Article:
This paper aims to explore the effect of interlocking directorates on agency conflicts and corporate performance in the shipping industry.
The authors use social network analysis to discover central nodes in the network of personal and corporate connections in an international sample of 110 listed shipping companies.
Assessing network structure, the authors find that the network of corporate leaders is denser than the network of shipping companies. The network of shipping companies is populated with many isolated nodes; the network of shipping executives and directors is populated with many cohesive groups in which the longest distance between two corporate leaders is two companies. The authors find that interlocking corporate leadership can help resolve agency conflicts in the shipping industry, bearing a negative effect on the magnitude of agency costs. The extent of leadership overlaps is associated with board size, financial leverage and profitability. The relationship between profits and interlocks is bidirectional, implying that interlocking directorates bear a positive effect on asset returns.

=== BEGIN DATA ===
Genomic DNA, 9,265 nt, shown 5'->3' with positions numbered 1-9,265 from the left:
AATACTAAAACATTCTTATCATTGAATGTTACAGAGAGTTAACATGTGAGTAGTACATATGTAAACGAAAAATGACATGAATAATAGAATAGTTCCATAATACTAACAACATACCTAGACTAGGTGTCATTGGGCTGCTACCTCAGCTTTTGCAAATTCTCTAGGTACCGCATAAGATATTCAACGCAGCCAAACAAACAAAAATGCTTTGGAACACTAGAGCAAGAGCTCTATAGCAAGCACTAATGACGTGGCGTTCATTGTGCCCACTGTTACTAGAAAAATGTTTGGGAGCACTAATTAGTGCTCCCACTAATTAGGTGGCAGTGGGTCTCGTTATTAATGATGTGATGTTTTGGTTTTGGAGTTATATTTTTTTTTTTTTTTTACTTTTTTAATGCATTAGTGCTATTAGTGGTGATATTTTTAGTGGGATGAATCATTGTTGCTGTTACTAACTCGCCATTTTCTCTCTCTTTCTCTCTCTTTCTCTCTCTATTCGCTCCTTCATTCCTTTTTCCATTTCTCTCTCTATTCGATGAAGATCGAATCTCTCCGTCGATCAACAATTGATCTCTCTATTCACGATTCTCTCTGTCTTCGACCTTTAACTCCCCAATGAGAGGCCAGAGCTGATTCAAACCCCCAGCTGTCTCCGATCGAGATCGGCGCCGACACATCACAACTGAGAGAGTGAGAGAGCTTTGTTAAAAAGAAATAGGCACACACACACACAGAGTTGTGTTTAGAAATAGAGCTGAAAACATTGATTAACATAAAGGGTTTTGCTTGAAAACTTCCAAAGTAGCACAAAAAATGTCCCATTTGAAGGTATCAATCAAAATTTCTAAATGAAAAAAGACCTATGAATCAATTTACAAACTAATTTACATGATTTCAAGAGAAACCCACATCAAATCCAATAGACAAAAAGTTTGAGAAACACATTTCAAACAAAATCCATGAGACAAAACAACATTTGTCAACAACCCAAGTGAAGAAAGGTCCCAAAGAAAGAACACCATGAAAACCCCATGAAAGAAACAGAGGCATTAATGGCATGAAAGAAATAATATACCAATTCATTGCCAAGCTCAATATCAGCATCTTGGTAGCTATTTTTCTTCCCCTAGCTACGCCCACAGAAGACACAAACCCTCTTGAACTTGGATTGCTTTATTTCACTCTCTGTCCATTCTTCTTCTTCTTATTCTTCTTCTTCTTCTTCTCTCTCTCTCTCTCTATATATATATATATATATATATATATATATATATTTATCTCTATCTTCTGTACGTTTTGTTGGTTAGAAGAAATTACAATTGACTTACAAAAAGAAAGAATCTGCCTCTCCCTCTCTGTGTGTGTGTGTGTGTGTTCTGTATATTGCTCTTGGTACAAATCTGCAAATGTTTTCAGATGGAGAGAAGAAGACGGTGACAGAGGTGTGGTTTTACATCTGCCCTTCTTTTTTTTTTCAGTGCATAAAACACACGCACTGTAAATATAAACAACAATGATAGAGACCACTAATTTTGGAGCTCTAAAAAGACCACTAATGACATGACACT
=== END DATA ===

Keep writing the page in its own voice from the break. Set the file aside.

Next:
The authors map the relational structures in the social networks of companies and company leaders in the shipping industry and discover the cross-sectional determinants of interlocks in the shipping industry. The finding about the effect of interlocks on profitability and agency costs bears policy implications for the design of corporate governance in the shipping industry.
Andreas Georgakopoulos was a brilliant, talented and kind young scientist. His tragic death on February 26, 2017 deprived us from an irreplaceable friend, scholar and collaborator. His spirit is immortal.
Andrikopoulos, A., Georgakopoulos, A., Merika, A. and Merikas, A. (2019), "Corporate governance in the shipping industry: board interlocks and agency conflicts", Corporate Governance, Vol. 19 No. 4, pp. 613-630. https://doi.org/10.1108/CG-07-2018-0224Download as .RIS
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